Sarah Shew, Columnist

Like most little kids in the ‘90s, I was fascinated with SeaWorld. I fed the dolphins; I sat in the “Splash Zone” and fell asleep on the ride home clutching my Shamu stuffed animal. “Blackfish,” drowned these warm and fuzzy memories.

The documentary follows the story of Tilikum, the largest orca in captivity, and one who is linked to three human deaths. His story opens up a larger debate of SeaWorld’s practices and the morality of keeping orcas in captivity.

I finished the film at 1 a.m., and found myself tossing and turning for the next three hours. I was disturbed, obviously by the horrific deaths attributed to Tilikum, as well as the treatment of orcas in captivity versus their behavioral practices in the wild.

But something under the surface of these concerns troubled me even more. It haunted me, and still lingers, floating in the back of my mind: how?

How did the egregious violations of personnel and animal safety on the part of SeaWorld go undetected for so long? How does such a large corporation routinely endanger its staff and creatures, and keep it secret? How didn’t we see it? Most importantly, how determined are we to stop it?

When it first aired on Oct. 24 at 9 p.m. EST on CNN, “Blackfish” garnered over 1.4 million views, according to the New York Times. The success spanned demographics, and placed CNN right behind FOX News for the most viewership in the two-hour timespan.

Seeing these ratings the next morning in my sleep-deprived state, I was excited, and weirdly relieved. Over a million other people saw exactly what I did, and felt how I felt. With the viral nature of the Internet these days, I figured a mass protest and Facebook warfare couldn’t be too far in the distance.

As the days passed, however, I realized that the response to the film was much more in the news and film critic realm than in the social media, “let’s fix this” one.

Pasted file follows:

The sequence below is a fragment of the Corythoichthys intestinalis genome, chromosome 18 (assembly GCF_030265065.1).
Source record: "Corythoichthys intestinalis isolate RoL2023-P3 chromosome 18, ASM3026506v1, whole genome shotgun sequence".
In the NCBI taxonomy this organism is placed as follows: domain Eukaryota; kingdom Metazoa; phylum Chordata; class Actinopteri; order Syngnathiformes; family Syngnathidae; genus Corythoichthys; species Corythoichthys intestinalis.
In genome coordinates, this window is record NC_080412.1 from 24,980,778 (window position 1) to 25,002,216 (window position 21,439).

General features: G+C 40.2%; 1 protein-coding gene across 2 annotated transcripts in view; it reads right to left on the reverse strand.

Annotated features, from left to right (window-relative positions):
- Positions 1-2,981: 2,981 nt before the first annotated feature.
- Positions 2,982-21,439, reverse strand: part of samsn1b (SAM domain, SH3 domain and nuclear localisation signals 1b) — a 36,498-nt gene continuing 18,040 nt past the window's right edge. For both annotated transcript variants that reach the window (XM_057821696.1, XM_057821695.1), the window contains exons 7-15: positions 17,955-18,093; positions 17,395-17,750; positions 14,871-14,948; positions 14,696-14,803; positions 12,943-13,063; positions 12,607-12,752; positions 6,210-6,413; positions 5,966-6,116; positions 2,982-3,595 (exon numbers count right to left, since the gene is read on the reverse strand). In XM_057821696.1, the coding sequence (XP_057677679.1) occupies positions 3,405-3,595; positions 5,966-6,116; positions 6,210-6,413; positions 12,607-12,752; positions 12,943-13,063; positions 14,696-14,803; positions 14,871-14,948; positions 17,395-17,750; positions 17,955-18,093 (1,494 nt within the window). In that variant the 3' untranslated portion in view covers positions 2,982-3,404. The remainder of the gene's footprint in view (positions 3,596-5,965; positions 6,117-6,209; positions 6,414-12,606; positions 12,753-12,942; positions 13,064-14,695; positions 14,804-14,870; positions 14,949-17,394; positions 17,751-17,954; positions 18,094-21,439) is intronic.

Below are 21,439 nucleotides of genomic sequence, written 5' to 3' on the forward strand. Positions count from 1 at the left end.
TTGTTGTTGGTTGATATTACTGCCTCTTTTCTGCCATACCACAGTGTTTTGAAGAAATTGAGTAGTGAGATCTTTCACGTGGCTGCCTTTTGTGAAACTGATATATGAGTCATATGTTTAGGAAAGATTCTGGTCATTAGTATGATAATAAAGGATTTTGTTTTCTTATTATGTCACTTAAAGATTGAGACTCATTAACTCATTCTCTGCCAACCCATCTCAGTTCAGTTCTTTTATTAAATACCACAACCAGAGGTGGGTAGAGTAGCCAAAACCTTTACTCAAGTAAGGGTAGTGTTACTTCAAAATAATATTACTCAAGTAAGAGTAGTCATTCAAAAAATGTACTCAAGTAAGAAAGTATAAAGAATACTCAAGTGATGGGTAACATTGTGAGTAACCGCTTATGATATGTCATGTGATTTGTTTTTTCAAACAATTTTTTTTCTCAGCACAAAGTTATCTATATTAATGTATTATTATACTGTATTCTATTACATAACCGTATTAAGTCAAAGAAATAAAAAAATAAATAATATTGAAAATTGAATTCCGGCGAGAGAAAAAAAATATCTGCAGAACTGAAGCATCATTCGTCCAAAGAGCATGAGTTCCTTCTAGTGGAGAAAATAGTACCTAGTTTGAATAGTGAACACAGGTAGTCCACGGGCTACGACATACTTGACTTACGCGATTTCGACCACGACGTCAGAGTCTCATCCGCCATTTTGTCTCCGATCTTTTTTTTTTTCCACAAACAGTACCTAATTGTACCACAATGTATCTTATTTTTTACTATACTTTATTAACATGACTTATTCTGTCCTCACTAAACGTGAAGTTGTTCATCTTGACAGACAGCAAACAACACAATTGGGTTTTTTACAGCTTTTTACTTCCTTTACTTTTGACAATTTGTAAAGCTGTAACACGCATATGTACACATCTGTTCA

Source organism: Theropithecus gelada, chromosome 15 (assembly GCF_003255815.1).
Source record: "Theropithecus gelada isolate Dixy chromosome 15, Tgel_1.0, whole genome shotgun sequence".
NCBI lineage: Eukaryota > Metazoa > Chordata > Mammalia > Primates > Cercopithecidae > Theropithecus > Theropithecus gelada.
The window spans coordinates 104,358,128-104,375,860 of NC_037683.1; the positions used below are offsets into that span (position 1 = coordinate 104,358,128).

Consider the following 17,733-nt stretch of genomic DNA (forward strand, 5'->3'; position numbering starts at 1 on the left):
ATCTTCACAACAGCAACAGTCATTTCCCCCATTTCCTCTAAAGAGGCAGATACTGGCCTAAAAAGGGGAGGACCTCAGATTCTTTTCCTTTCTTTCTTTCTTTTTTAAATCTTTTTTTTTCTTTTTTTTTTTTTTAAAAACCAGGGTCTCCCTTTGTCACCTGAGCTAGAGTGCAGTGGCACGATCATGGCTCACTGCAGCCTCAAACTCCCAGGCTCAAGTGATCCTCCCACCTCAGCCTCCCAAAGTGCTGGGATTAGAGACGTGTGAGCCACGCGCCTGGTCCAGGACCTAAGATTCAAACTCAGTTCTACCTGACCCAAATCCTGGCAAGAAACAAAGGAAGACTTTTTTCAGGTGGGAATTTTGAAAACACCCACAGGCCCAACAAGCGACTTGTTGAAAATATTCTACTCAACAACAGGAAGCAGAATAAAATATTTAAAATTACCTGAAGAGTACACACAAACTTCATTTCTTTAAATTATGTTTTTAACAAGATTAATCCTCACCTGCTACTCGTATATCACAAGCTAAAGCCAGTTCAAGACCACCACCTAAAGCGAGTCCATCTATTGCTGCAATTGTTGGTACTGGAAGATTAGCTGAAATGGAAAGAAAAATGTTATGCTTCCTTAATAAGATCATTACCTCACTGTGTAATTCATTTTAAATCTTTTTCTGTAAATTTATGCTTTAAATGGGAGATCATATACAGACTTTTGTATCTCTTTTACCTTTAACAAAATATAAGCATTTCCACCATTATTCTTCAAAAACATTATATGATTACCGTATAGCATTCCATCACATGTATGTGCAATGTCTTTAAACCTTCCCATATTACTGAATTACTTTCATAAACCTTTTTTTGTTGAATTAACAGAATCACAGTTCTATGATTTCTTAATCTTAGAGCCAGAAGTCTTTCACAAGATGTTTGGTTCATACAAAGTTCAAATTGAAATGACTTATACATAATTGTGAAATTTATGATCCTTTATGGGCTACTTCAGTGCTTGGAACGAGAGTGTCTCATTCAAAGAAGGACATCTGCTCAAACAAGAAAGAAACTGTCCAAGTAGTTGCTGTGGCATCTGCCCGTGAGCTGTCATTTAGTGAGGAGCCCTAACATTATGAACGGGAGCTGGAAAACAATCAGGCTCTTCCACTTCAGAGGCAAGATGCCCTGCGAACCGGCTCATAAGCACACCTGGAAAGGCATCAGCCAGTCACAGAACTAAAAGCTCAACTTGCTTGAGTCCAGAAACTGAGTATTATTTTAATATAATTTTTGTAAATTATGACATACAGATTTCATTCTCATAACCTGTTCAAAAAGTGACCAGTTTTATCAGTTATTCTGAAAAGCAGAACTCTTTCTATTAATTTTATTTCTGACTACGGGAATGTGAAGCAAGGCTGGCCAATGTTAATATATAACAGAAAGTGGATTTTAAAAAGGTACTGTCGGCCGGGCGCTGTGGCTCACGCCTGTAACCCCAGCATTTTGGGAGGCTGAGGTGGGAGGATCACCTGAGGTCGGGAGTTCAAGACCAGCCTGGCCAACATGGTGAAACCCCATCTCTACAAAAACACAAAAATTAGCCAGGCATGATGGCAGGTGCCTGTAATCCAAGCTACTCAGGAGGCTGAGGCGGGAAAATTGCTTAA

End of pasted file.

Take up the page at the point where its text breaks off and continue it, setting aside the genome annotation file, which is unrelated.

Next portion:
Many of the sites I visited linked to the change.org petition entitled, “Ask SeaWorld to release their orcas and dolphins to ocean sanctuaries.”

The week after the documentary aired, only a meager and depressing 300 people had signed the petition.

As of the time I typed this sentence, the petition had 8,815 signatures, of which is mine. In the documentary, both trainers and scientists attest to the incredible intelligence and emotional complexity of the orca, and show that orcas have reactions to events very similar to our own. Their informational understanding of orcas completely altered my perceptions of their behavior and my experience in front of them. I felt angry, sad and strangely attached to these scary predators.

I’m not saying we need to go on a “peace, love, save the whales” rampage or that we need to sue the company that gave us some great childhood memories. But I am saying that it’s time to look back on these memories with a different lens, to prevent our children and our children’s children from being blind and naïve to the same injustices to which we were blind and naïve.

I do not want my kids growing up in a world where, in order to see orcas, they travel to an amusement park, where the relationships and behaviors of both the people and animals are as fabricated as the environment in which they’re exhibited.

I want to be part of the creation of a future without exploitation of man and animal, where our children and our children’s children can see parts of nature up close, without endangering the qualities that make these parts what they are.

The 1.4 million viewers of “Blackfish,” and the persisting negative media attention for SeaWorld may increase pressure to change the way orcas are kept, or whether they are kept at all in captivity. But this pressure can only reach a boiling point if these viewers move from passive viewership to active participation in the discussion. We must realize the interconnectedness, as both humans and animals are suffering.

I firmly believe in the overused Gandhi quote about being the change we wish to see in the world. So I encourage and implore you to see “Blackfish.” Bring some tissues with you, because this is no “Free Willy,” but see it.

And when you do, think about the ramifications of the film, and of the experiences seen in it. The lives risked, the animals abused, and the lies spun. As the SeaWorld-loving, 90s generation, we should take off our Shamu glasses and see these kinds of attractions for what they are.

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